Analysis, Companies, Hardware, Microsoft, Virtual Reality (VR)

Is Microsoft HoloLens the Future of Computing?

Since it has been confirmed that the Windows Holographic platform will come baked into every copy of the Windows 10 operating system, Microsoft obviously anticipates the possibility of a future filled with “holographic” computing devices.

So is Microsoft (NASDAQ: MSFT) correct to expect this trend, and – more importantly – should we be happy if it is?

HoloLens joins the recent crew of wearable interfaces, which includes Google’s (NASDAQ: GOOG) Glass and Sony’s not-so-smart-glasses. Some people want to include Oculus Rift in this list, but the Rift is neither augmented reality, nor a computer interface – it is a glamorous virtual reality gaming console, that also happens to be really cool, but doesn’t attempt to function as an interface for everyday computing.

A step forward

Augmented reality devices represent the logical step in a trend that began with the unveiling of the original iPhone in 2007.  Much has been made of the way Apple’s iPhone – and later the iPad – influenced the computing world by creating a vast market for portable smart devices. But equally relevant is an extraordinary paradigm shift caused by these devices with the perfection of one simple element: the touch screen.

Since Douglas Engelbart’s “mother of all demos” in 1968, computer interfaces have been dominated by the ingenious mouse-keyboard combo. For a generation of people who lived before computers, the mouse and keyboard represented the perfect interface: a simple and intuitive way to input commands to a computer using direct mechanical motion and tactile feedback. Typing at a computer wasn’t much different from using a typewriter, and using a mouse must have felt a lot like pulling a lever or turning a steering-wheel to get where one wanted to go.

Most importantly, this interface maintained a clear distinction between the user and the machine: there could not be a less ambiguous boundary than the four corners of a computer monitor, and the pronounced grid of a 1980s keyboard. This distinction was a comfortable one for those accustomed to reading text from the pages of a book, or the folds of a newspaper.

But it also turned out to be an unnecessary one, because computers are not books. The touchscreen was not merely a cool gimmick, but a fundamental change in the way people interacted with their devices. Gone was the distance, or the need for mechanical proxies. Users could now directly manipulate the digital environment by touching it, and interacting with it in a way so intimate that it could arguably be called “magical”.

Since a capacitive touchscreen was included in Apple’s original iPhone, touchscreens have appeared everywhere: tablets, laptops, desktop monitors, televisions, cars, and even refrigerators. It’s a well established fact that a small niche for touchscreens existed before 2007, as exemplified by Microsoft’s Palm PC. But besides being inaccurate and cumbersome, these screens focused on the use of a stylus, and so continued to emphasize the mechanical boundary between machine and user.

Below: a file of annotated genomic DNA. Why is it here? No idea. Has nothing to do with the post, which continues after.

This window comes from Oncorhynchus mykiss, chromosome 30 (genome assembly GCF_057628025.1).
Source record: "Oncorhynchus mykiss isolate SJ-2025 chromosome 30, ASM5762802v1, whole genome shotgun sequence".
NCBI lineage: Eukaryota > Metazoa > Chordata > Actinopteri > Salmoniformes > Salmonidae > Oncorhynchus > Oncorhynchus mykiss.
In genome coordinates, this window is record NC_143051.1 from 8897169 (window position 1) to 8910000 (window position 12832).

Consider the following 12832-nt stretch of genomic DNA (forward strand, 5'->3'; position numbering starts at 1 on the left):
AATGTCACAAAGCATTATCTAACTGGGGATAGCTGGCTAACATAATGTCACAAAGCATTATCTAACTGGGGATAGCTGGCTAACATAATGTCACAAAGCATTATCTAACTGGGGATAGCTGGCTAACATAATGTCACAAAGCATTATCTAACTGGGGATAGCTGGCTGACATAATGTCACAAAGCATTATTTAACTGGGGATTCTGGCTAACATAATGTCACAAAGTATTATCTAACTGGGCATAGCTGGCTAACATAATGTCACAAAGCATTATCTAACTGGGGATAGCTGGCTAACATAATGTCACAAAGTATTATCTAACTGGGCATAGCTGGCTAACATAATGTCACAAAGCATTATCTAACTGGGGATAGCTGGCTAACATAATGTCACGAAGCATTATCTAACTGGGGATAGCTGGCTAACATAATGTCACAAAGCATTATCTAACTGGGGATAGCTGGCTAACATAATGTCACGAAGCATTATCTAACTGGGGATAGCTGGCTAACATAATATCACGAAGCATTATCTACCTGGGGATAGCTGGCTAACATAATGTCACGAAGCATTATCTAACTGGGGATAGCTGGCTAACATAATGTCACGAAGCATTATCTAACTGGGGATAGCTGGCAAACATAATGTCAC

Changing paradigms

Google went a step beyond the touchscreen with Glass, by changing the very screen from a physical one to one existing virtually in a user’s line of sight. But this was more of a gimmick than anything significant. Glass still functioned almost exactly like a mobile device. The glass interface was just a screen – a screen constantly floating in front of one’s face, but a screen nevertheless.

HoloLens represents an even more dramatic reduction in the distance between user and interface. By virtually transforming the physical world into a tangible representation of programs and controls, HoloLens is more invasive than glass, which at least preserves the distinction between what is virtual and what is real.

The effect – theoretically, at least – is awesome. What could be cooler than literally stepping into a Martian biome, or the bounds of a video game environment, or to pick up a virtual model and turn it around, all within one’s office?

The question of whether these theoretical features will actually function as intended can be ignored in lieu of the more dramatic question, which is: should this distance be breached in the first place? Digital environments are not realer than the ones in books or other fantasies, which we comfortably consign to the boundaries of our imagination, or pages, or stage, or screen – the boundaries of something.

But should we willingly lie to our senses until they are confused what is actual, and what is virtual? HoloLens is the first time this has actually been attempted, so there are no past failures to learn from, or debates to draw on. This is a question that must be worked out by the consumer, whose answer will ultimately determine the fate of augmented reality, and Microsoft’s HoloLens.